Out-of-equilibrium physics in spontaneous synchronization

Sep 6, 2017, 9:20 AM


oral Session 8


Stefano Ruffo (SISSA)


Spontaneous synchronization is a cooperative phenomenon common in nature which makes oscillators of different frequencies, if strongly coupled, operate together with a single common frequency. Such cooperative effects occur in physical and biological systems over length and time scales of several orders of magnitude. Examples: are flashing of fireflies, rhythmic applause in a concert hall, animal flocking behavior, electrical power-grids, etc. The most celebrated model of synchronization is the Kuramoto model, introduced in 1975, which is simple enough to allow quite a detailed analytical treatment, at the same time capturing several features of realistic systems. After discussing the general dynamical and statistical features of synchronization, I will concentrate on its out-of-equilibrium physical aspects when uncorrelated Langevin noise is added to the model.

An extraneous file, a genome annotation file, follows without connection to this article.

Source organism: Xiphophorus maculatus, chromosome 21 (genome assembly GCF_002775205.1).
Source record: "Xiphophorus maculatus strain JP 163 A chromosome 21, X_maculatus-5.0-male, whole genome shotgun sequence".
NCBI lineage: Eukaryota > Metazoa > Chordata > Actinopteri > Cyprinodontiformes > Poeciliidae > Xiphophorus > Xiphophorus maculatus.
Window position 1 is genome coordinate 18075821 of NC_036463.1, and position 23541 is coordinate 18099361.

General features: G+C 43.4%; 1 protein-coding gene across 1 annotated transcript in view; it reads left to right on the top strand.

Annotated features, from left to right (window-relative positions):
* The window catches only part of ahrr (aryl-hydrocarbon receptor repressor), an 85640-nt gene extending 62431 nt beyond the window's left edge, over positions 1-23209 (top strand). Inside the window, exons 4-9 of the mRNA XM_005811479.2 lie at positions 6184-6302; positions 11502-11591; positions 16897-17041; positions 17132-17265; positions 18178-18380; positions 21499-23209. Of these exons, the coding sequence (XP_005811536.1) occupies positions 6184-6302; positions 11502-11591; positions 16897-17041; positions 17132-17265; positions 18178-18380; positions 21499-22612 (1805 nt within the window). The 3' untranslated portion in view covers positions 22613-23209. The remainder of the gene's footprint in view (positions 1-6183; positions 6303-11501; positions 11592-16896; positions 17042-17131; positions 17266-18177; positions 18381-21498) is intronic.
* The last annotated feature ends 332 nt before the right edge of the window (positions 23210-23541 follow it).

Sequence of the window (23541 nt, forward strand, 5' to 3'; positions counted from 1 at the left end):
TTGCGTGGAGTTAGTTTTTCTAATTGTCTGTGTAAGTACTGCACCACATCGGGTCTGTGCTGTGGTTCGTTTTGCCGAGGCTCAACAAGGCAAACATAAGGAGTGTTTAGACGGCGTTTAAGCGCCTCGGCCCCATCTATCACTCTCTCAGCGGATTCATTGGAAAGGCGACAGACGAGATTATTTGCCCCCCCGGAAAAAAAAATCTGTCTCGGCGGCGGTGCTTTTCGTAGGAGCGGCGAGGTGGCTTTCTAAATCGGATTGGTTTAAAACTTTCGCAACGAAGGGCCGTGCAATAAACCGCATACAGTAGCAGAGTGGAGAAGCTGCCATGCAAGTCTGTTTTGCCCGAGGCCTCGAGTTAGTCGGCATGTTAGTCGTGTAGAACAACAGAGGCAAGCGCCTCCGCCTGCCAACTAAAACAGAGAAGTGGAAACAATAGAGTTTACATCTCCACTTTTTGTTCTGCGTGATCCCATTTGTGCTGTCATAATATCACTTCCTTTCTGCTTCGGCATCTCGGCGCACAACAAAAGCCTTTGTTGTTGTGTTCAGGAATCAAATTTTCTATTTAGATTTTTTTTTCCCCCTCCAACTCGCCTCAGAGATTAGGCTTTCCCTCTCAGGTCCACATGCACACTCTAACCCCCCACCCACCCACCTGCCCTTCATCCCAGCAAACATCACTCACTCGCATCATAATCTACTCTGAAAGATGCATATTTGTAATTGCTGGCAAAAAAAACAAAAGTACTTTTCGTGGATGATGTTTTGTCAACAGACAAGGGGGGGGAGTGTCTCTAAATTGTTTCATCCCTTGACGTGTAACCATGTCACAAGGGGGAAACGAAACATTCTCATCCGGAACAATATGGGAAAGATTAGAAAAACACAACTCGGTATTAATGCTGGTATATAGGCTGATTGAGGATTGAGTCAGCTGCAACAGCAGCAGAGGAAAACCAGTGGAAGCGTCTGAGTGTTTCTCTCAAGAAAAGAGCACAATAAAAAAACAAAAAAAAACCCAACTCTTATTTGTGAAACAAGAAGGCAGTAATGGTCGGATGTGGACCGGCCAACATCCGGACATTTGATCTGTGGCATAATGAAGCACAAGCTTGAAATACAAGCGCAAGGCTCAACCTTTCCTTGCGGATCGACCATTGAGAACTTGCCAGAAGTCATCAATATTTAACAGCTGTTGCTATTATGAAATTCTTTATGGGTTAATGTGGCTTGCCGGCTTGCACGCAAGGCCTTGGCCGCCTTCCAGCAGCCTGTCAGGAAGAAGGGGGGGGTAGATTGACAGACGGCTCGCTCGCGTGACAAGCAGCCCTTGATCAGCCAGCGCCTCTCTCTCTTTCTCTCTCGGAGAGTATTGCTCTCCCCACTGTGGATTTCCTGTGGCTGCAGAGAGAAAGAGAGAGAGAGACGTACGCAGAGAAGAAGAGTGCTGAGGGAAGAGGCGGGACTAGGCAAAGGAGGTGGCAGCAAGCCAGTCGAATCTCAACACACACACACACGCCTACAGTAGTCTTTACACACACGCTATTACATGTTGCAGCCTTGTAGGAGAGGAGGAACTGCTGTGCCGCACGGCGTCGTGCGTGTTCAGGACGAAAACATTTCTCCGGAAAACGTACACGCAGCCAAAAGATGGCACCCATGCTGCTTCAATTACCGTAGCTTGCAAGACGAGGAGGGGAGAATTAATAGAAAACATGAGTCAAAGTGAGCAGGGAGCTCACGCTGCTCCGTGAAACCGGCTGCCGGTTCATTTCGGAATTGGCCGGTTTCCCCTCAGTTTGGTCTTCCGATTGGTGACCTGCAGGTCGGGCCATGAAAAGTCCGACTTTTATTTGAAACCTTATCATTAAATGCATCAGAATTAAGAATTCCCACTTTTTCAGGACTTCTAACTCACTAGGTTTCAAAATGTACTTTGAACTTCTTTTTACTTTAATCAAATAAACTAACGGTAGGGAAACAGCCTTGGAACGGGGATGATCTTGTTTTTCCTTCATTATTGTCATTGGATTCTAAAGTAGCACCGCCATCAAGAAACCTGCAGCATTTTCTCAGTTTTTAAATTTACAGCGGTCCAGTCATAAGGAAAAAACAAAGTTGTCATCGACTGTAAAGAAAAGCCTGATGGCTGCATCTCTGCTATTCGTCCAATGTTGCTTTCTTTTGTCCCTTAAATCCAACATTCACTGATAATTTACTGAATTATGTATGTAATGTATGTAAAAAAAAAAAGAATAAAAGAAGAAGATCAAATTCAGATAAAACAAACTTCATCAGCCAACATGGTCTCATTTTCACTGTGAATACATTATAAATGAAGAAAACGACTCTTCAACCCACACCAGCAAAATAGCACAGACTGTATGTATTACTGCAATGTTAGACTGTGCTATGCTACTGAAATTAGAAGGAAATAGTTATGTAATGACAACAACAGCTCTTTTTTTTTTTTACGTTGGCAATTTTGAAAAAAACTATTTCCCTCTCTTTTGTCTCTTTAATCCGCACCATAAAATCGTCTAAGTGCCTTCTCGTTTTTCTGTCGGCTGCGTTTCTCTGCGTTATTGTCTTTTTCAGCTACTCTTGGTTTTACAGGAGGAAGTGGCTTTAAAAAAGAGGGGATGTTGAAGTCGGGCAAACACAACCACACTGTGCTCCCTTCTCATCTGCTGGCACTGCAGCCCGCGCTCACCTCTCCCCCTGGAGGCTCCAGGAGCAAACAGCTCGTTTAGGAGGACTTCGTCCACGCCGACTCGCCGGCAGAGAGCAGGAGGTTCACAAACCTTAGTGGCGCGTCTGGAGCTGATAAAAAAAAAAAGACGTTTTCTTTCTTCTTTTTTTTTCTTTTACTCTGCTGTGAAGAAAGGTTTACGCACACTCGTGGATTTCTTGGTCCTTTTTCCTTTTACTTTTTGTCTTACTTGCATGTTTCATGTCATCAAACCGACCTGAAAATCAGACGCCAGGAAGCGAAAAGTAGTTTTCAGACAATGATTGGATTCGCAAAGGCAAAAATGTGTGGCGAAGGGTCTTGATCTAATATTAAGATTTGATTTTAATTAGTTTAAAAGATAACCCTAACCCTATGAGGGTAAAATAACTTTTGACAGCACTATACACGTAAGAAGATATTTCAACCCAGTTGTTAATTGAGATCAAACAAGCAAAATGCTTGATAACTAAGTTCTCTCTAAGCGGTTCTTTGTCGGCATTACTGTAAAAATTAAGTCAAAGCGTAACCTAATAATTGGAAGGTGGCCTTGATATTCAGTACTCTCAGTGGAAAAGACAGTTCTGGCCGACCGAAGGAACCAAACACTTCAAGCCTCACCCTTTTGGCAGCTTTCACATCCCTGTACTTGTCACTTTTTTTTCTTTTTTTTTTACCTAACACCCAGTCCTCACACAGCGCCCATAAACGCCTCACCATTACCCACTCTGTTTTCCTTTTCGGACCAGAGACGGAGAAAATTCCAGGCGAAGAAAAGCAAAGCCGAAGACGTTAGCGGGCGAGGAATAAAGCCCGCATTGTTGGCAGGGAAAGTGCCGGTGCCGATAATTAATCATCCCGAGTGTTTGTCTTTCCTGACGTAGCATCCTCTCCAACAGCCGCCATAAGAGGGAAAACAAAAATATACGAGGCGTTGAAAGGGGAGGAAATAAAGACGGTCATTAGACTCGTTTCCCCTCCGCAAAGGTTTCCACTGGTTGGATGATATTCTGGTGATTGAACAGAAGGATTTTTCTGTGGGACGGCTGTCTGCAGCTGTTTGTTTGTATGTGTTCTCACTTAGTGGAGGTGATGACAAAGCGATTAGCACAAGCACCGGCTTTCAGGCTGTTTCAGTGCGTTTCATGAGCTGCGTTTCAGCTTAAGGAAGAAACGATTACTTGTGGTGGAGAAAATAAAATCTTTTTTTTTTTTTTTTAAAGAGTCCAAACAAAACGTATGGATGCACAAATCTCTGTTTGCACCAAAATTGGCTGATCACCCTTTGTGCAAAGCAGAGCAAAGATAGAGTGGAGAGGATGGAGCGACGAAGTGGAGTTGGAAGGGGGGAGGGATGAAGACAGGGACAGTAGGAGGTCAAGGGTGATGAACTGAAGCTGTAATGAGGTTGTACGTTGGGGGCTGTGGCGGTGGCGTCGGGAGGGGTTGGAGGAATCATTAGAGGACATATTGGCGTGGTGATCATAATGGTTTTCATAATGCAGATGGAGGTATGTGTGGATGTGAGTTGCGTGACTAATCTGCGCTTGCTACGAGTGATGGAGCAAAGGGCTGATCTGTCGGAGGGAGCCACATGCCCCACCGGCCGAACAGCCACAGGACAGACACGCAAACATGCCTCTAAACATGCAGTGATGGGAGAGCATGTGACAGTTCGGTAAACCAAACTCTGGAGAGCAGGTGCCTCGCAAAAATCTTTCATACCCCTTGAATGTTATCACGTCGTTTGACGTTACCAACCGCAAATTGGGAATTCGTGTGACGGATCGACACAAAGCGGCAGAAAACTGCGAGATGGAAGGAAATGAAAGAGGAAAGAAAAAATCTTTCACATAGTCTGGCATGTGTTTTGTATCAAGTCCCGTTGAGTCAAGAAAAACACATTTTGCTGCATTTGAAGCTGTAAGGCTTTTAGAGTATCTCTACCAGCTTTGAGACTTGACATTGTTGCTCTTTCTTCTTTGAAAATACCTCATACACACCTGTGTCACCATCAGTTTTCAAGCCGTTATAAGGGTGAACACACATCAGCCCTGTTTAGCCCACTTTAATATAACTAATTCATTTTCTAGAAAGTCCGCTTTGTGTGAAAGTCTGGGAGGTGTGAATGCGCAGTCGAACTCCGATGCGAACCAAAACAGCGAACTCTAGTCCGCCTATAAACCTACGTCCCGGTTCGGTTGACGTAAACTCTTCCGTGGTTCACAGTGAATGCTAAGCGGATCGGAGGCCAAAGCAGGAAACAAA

Primary author


Alessandro Campa (Istituto Superiore di Sanità, Roma) Shamik Gupta (Department of Physics, Ramakrishna Mission Vivekananda University, Kollkata, India)

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